Hence, I now run a Sony Xperia Z Ultra with the Hacker's Keyboard. Obviously not as good as a hardware keyboard, but the screen size means the virtual keyboard can fit all keys I had on the N900 (and then some) and still have plenty of room to see the text-box I'm typing into.

The Xperial Z Ultra also has expandable storage so a chroot is feasible, and I admit I've used this phone much more than my N900 due to it being more practical for games, e-mail, taking pictures, etc. Sony also provide instructions on unlocking the bootloader. However, lacking a true GNU userland environment for the primary OS, along with lacking the ease of gaining root and lacking a replaceable battery) are things I really miss. I also hate how much of the bloatware cannot be removed, although it can be disabled. It is waterproof though, so it's got that going for it.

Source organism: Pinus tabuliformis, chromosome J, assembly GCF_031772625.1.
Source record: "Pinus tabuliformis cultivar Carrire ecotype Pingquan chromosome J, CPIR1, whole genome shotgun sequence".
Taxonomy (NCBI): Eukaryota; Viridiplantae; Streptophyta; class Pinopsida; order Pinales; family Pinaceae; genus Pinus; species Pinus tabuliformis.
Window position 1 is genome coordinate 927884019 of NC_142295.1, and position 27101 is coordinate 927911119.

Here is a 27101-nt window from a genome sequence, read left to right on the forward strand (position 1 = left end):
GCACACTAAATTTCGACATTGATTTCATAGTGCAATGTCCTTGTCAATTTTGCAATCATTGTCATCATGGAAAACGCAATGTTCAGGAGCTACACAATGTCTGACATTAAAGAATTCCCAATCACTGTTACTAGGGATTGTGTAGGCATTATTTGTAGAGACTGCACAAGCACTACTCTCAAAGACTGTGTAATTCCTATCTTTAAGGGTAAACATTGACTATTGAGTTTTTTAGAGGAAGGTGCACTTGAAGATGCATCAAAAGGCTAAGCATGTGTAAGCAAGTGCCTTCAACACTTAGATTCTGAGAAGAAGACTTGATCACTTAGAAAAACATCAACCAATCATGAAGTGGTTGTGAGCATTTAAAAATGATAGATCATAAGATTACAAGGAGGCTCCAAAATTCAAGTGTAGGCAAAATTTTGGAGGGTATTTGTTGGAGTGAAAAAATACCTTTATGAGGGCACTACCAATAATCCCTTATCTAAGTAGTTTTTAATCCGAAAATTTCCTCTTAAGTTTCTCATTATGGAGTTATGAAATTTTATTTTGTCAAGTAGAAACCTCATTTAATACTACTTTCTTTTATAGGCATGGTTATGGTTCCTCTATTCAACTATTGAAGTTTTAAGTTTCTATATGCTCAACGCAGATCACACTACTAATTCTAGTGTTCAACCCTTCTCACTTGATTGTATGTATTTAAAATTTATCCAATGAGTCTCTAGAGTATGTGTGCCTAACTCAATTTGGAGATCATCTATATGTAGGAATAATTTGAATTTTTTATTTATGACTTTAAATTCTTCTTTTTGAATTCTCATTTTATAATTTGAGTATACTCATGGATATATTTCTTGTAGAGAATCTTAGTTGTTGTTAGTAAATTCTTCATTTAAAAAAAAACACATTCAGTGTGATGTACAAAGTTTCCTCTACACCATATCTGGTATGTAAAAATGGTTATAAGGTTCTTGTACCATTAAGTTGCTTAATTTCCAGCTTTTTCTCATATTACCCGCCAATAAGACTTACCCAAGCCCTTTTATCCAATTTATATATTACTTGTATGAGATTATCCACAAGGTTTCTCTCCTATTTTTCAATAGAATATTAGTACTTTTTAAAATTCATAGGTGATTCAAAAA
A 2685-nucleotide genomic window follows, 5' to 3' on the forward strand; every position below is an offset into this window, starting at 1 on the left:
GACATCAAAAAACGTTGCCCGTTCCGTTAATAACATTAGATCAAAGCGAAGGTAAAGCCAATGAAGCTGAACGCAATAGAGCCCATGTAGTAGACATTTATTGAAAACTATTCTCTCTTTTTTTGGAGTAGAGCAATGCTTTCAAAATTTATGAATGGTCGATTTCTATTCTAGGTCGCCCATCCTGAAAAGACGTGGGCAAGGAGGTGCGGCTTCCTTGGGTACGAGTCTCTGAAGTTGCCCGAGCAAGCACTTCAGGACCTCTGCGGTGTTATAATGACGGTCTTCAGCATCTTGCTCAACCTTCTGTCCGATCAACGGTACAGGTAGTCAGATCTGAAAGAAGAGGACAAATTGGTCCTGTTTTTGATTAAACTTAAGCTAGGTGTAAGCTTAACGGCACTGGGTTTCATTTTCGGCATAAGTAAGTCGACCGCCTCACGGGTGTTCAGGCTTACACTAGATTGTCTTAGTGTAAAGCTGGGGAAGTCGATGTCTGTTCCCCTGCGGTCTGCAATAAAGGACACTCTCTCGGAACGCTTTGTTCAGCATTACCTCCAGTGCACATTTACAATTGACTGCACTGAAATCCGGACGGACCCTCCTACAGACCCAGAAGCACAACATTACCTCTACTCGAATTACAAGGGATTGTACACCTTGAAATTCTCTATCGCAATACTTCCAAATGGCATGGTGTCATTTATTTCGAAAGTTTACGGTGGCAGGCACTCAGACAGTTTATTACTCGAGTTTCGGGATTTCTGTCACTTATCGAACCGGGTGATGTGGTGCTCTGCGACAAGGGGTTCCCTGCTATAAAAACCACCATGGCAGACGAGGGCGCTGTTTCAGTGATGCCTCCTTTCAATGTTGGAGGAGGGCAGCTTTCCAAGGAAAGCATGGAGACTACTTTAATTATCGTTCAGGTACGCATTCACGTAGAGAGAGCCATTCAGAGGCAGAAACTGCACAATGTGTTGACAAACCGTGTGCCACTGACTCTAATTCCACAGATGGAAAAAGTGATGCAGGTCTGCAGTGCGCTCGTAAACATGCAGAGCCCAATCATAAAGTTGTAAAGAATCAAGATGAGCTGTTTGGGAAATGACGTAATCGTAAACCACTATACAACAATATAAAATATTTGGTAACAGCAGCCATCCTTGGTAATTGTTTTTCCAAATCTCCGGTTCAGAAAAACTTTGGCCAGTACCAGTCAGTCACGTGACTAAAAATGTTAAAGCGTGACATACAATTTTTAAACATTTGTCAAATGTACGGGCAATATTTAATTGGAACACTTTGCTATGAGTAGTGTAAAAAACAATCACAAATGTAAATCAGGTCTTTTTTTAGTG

I nuked or disabled almost everything related to Sony and Google Play and installed F-Droid instead, and then proceeded to install Firefox Mobile, K-9 and APG, Xabber, TTRSS-Reader, VLC, Open Explorer, Barcode Scanner, Terminal Emulator, Cool Reader, Document Viewer, Aard, OsmAnd~, ScummVM, AnkiDroid, World Clock, VX ConnectBot, a few ownCloud-related sync apps... and of course Frozen Bubble, and now Android can do most of the things I would have used my N900 for.

If all the world's economists were laid end to end, we wouldn't reach a conclusion. -- William Baumol